Serological testing for rubella
Rubella antibody testing remains the main diagnostic tool available to either establish a previous exposure to rubella or rubella vaccination or a current infection/re-infection with rubella.
Acute rubella infection is indicated by presence of rubella IgM or 4-fold or greater increase in rubella IgG 10-21 days apart. Rubella IgM may not appear until a week after clinical symptoms. Sera for IgG testing should be taken 7-10 days after onset of illness and repeated 2 to 3 weeks later. The most recent date of potential exposure should be obtained, if possible, to calculate the potential incubation period.
A number of commercial assays for testing immunity i.e. IgG to rubella are available. Antibody levels determined as per standard ELISA assays are used quantitatively to indicate the result. Unlike rubella IgG measurements, there is no agreed cut off level or standard for a quantitative rubella IgM result and each assay and therefore each laboratory has it's own limits set for a negative, equivocal and positive result as per the manufacturers guidelines. The Table 1 below indicates the World Health Organisation recommended interpretation of rubella IgG and IgM results, alone and in combination.
|Rubella Result||Levels IU/mL||Interpretation||Comments|
|IgG||≤ 4.99||NEGATIVE||Rubella susceptible. There are no significant levels . of detectable rubella IgG antibody. Rubella vaccination is recommended in non pregnant women and on delivery in women currently pregnant.|
|IgG||5-9.99||EQUIVOCAL||Rubella susceptible Rubella IgG levels are l o w and n ot considered protective.|
|IgG||≥ 10||POSITIVE||Rubella immune The World Health Organisation (W.H.O) cut-off for POSITIVE IgG antibody levels is 10 IU/mL, rubella IgG levels ≥ 10 IU/mL are considered POSITIVE. IgG levels between 10-20 IU/mL are considered low.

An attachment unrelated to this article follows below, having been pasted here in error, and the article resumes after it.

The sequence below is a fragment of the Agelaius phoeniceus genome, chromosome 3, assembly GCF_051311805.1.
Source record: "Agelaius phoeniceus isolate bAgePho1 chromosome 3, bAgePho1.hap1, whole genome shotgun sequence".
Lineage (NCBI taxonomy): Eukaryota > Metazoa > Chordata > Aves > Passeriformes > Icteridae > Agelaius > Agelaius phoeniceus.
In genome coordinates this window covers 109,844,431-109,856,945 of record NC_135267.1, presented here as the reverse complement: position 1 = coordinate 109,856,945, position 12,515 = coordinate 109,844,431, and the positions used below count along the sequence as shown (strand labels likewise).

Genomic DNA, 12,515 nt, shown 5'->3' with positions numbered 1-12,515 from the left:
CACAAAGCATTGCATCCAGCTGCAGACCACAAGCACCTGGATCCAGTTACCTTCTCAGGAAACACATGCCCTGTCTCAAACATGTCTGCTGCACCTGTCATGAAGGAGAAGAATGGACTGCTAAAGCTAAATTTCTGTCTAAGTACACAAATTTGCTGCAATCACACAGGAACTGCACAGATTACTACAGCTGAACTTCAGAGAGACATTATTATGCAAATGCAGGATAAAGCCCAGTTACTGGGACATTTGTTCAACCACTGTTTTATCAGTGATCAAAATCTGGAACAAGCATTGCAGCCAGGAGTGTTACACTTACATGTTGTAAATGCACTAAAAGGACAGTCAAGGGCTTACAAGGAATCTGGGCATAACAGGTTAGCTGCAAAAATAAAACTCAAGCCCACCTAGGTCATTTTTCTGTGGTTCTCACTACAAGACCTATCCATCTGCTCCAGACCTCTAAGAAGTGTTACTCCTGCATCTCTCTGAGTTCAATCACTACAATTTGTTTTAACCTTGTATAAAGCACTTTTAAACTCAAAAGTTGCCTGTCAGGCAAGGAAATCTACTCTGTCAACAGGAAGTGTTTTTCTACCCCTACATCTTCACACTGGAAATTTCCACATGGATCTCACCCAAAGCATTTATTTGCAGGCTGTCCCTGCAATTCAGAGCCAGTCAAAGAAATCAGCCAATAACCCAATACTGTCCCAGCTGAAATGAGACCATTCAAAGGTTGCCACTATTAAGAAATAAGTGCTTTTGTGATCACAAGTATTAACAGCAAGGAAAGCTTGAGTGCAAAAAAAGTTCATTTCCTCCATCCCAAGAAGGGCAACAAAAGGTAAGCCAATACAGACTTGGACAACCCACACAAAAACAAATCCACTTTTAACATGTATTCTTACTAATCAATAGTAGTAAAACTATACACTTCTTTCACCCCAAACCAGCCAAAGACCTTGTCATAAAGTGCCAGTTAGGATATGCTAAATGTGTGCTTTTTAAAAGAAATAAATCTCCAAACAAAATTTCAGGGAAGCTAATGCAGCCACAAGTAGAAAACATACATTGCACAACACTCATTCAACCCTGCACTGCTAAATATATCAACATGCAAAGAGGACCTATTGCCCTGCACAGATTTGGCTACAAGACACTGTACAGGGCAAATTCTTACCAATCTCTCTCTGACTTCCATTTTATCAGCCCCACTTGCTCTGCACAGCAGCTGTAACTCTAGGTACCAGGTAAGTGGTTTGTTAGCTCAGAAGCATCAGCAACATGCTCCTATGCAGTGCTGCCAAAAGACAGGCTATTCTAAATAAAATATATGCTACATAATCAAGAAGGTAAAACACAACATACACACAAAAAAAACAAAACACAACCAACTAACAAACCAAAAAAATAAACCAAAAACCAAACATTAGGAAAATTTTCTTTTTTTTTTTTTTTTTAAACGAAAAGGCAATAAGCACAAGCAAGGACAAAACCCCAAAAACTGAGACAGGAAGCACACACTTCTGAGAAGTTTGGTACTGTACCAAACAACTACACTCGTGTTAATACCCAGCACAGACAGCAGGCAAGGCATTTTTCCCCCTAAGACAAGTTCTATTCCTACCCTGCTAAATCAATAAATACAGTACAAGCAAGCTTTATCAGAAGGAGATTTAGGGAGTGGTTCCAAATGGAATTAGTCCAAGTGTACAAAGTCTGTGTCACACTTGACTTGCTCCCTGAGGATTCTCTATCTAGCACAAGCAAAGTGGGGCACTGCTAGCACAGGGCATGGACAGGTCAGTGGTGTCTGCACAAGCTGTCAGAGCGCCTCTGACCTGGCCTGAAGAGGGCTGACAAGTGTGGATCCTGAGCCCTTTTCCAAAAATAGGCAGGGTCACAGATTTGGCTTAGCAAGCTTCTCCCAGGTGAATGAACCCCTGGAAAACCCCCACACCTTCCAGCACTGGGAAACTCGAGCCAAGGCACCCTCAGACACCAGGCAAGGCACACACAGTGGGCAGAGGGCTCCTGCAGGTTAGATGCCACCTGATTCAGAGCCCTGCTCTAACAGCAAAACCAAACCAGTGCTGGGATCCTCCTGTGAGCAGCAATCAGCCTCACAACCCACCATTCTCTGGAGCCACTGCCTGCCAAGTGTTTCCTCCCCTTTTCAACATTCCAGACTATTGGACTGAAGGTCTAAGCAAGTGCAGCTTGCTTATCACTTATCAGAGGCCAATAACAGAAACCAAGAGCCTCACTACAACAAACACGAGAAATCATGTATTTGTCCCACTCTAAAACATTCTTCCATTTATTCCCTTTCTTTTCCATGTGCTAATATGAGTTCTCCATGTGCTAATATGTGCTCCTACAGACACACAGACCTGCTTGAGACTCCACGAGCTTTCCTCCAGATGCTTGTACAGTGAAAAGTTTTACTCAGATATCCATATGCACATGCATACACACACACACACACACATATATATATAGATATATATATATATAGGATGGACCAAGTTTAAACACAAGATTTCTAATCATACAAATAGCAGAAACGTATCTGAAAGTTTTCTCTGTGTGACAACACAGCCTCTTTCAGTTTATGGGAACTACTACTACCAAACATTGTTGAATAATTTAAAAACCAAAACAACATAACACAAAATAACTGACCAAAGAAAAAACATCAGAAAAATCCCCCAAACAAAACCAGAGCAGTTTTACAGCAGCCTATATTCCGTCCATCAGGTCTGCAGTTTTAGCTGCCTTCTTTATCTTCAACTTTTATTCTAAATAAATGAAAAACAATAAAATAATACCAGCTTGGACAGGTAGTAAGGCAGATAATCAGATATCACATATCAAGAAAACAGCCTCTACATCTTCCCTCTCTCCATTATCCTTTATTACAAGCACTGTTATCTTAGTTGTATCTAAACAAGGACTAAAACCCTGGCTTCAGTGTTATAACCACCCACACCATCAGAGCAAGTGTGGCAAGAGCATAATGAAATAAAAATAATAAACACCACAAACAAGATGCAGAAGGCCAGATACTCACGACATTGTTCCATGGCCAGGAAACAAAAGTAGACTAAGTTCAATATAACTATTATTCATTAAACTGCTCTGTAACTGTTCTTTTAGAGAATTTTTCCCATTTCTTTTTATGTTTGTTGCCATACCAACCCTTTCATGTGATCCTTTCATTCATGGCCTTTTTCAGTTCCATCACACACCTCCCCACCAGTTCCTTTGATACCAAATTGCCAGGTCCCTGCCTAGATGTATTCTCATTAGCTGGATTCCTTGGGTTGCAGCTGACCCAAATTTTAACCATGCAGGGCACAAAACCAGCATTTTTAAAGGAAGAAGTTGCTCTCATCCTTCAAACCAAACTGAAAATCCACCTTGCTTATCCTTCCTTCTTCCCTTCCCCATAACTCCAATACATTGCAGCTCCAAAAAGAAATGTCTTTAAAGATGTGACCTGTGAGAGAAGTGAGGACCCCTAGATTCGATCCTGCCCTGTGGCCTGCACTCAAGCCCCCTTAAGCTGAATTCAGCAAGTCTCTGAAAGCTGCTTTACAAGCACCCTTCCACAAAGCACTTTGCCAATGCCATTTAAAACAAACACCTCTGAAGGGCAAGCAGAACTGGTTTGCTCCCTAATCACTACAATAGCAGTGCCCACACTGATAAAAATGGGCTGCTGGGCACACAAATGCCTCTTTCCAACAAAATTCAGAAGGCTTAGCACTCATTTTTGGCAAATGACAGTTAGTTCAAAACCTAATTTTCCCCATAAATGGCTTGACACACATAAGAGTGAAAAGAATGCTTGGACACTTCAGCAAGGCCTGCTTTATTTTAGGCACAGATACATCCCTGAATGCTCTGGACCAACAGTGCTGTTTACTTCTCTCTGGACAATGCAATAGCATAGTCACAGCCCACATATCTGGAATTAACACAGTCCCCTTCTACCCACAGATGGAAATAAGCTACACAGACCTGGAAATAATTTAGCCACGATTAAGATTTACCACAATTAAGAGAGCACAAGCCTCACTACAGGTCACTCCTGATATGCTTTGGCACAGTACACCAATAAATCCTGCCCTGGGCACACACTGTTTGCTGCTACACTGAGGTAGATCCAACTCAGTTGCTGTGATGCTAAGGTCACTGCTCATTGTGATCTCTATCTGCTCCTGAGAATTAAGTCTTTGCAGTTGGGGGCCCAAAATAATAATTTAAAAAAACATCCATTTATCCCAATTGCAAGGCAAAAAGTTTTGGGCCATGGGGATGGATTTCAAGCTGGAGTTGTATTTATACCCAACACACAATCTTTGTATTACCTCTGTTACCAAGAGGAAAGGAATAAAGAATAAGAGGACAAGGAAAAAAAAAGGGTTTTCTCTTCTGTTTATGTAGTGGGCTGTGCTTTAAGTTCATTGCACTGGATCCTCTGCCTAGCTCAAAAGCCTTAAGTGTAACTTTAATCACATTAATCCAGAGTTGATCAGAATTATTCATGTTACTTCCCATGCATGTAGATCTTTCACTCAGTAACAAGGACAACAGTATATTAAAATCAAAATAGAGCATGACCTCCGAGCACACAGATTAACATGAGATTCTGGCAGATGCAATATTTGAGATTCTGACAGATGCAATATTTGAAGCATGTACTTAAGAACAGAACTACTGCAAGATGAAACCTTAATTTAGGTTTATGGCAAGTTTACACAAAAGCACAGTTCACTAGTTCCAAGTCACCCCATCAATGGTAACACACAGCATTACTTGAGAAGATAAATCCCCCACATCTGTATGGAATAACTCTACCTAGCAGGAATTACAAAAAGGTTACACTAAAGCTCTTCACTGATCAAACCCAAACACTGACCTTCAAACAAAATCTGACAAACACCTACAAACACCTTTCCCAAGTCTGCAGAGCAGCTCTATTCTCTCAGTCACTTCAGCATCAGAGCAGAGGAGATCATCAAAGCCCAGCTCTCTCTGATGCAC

A booster dose of rubella vaccine is recommended, particularly in women anticipating pregnancy or at delivery in women who are already pregnant and planning more pregnancies.
|IgM||NEGATIVE||No detectable rubella IgM.|
|IgM||EQUIVOCAL||Low levels of IgM antibodies in the indeterminate range for the test and the laboratory. Further testing is indicated.|
|IgM||POSITIVE||Detectable levels of IgM antibodies that may indicate primary infection, re - infection or response post-vaccination. Further testing may be required.|
|IgG ≤4.99 PLUS IgM NEGATIVE||Rubella susceptible. Rubella IgG antibodies ≤ 4.99 IU/mL are considered NEGATIVE, there are no significant levels of detectable rubella IgG antibody. Rubella vaccination is recommended in non pregnant women.|
|IgG ≥ 10 or IgG 5-9.99 PLUS IgM NEGATIVE||
Rubella immune. The World Health Organisation (W.H.O) cut-off for POSITIVE IgG antibody levels is 10 IU/mL, rubella IgG levels ≥ 10 IU/mL are considered POSITIVE.
IgG levels between 10-20 IU/mL are considered low. A booster dose of rubella vaccine is recommended, in women anticipating pregnancy or at delivery in women who are already pregnant.
|IgG ≤ 4.99 or -59.9 IgM EQUIVOCAL or POSITIVE And IgG ≥ 10 IU/mL and IgM POSITIVE or Any 4 fold increase in IgG levels 10-21 days apart||Rubella Infection. Rubella specific IgM may be detected following primary rubella infection, vaccination or re-infection of immune individuals. IgM levels with re-infection are low and transient and generally not associated with Congenital Rubella Syndrome (CRS). Rubella specific IgM antibody in cord blood or infant serum may indicate CRS. A rubella avidity test is recommended to distinguish between recent or past infection. Further confirmatory testing such as PCR may also be necessary.|